Sexually Transmitted Infections (STI's)
What are they?
An STI is a sexually transmitted infection that is passed on through sexual contact.
Anyone who has unprotected sex puts themselves at risk of catching an STI. Even if it is the first time you have sex.
Most STI's can be treated – a visit to a sexual health clinic will soon help to get you checked out – it's free, confidential and non–judgemental.
Male and female condoms and dental dams can protect against many STI's.
There are always risks when you have sex, but you can make sure the sex you have is safer by using a condom every time.
What is a bacterial infection?
A bacterial infection can be treated with antibiotics and may not come back again, unless you are exposed to the infection again. (Chlamydia for example)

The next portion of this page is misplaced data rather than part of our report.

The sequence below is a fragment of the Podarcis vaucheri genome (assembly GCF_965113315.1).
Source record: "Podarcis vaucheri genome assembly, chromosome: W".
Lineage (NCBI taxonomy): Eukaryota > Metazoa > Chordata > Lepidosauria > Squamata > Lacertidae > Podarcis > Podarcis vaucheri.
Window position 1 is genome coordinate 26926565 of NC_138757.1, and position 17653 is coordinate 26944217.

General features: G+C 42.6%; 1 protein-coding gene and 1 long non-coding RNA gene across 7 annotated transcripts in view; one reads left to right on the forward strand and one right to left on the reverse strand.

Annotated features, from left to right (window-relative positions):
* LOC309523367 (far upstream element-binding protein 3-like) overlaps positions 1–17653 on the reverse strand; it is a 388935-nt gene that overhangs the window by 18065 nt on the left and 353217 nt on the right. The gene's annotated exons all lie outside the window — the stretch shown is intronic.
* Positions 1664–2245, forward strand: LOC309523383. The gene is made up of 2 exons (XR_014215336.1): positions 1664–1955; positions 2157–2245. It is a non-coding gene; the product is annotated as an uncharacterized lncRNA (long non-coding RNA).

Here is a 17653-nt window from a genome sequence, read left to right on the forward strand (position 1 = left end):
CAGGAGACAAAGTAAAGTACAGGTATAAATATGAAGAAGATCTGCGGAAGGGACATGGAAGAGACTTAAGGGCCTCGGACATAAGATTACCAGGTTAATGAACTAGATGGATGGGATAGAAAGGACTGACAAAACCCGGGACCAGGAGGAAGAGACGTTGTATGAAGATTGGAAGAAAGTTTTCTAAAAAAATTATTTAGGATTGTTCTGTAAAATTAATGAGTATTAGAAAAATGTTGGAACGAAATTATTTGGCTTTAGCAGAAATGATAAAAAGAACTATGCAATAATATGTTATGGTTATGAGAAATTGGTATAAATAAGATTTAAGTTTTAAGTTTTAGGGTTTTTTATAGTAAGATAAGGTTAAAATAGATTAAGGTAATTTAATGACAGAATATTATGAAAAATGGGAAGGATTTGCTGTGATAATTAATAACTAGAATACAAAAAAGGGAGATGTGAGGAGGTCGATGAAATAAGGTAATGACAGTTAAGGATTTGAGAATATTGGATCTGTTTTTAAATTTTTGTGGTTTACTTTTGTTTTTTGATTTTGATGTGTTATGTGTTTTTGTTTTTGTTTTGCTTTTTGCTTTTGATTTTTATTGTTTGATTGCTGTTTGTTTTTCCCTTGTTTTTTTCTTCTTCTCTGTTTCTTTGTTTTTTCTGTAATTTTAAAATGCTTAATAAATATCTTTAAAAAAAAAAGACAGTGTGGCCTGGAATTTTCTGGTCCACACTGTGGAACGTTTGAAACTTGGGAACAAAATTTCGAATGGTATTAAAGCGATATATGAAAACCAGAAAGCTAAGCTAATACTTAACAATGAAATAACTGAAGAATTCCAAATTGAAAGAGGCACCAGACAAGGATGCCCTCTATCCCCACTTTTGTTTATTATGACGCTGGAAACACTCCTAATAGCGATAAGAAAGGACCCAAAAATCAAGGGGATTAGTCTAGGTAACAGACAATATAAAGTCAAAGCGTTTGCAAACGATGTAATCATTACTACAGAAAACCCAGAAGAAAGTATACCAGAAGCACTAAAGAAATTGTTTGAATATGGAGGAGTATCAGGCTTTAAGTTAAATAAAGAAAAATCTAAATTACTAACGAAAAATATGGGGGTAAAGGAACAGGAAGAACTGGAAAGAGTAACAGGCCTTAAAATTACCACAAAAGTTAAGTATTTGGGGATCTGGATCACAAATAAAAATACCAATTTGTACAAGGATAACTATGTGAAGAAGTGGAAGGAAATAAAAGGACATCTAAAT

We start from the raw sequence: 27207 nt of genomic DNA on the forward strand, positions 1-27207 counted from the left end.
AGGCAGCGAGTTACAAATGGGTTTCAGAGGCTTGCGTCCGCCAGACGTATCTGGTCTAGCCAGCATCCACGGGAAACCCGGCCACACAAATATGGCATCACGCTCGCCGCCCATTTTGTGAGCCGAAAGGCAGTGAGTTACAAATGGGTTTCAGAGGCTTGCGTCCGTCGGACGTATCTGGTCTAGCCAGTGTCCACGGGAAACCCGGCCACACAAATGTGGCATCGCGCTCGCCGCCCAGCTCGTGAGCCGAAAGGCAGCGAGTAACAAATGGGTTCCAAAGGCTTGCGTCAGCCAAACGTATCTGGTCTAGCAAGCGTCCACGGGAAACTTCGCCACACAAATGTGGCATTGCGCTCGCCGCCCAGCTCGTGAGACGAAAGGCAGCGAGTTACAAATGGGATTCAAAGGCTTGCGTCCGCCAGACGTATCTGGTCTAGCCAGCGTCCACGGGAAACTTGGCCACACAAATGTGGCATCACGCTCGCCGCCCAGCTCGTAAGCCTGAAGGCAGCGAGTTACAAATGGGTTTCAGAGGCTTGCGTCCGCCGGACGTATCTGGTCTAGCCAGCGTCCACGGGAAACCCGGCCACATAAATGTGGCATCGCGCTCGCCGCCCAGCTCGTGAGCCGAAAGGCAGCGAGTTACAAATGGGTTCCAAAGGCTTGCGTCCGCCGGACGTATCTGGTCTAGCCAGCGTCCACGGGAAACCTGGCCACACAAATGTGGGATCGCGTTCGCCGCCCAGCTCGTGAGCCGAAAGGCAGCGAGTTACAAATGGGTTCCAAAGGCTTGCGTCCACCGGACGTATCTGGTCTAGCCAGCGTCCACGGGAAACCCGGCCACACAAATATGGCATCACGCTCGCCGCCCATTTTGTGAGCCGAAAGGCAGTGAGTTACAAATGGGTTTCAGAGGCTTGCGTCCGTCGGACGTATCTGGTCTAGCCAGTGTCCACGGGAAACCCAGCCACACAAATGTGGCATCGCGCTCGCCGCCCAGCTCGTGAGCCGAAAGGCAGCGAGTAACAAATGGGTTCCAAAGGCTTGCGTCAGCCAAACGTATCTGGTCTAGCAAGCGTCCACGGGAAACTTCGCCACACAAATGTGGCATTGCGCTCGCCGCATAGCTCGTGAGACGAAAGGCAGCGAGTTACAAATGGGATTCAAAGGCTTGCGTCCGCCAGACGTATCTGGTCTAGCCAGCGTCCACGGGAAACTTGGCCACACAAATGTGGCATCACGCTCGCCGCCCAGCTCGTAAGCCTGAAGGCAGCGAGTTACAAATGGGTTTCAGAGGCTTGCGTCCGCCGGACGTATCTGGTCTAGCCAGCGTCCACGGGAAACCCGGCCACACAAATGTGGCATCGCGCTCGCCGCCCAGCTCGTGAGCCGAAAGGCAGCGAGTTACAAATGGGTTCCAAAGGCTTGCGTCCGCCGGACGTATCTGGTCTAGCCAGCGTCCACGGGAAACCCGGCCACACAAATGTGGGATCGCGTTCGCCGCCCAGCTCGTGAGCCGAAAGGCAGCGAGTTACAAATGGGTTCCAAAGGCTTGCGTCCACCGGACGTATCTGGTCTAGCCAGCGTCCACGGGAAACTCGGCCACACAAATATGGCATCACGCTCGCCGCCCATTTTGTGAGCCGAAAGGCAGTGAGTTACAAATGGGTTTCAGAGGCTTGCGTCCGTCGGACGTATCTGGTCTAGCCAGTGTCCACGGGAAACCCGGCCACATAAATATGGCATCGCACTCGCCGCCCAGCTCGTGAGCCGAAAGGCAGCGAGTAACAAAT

What is a virus?
A virus is a micro – organism that, once infected, it stays in your body forever. The infection can be treated and will go away, but it can come back at any time throughout your life. (Genital Herpes for example)
Who can catch an STI?
Anyone who has sex with an infected person can catch a Sexually Transmitted Infection. It doesn't mean anything about their character or lifestyle choice, as someone can catch an STI the first time they have sex. A lot of the time, there are not any symptoms so people can't tell if they have caught an STI. Therefore, regular testing is recommended, either with every new partner or every 6/12 months if you're in a relationship.
© St Helens and Knowsley Teaching Hospitals NHS Trust |
| Cookies Policy
Back to Top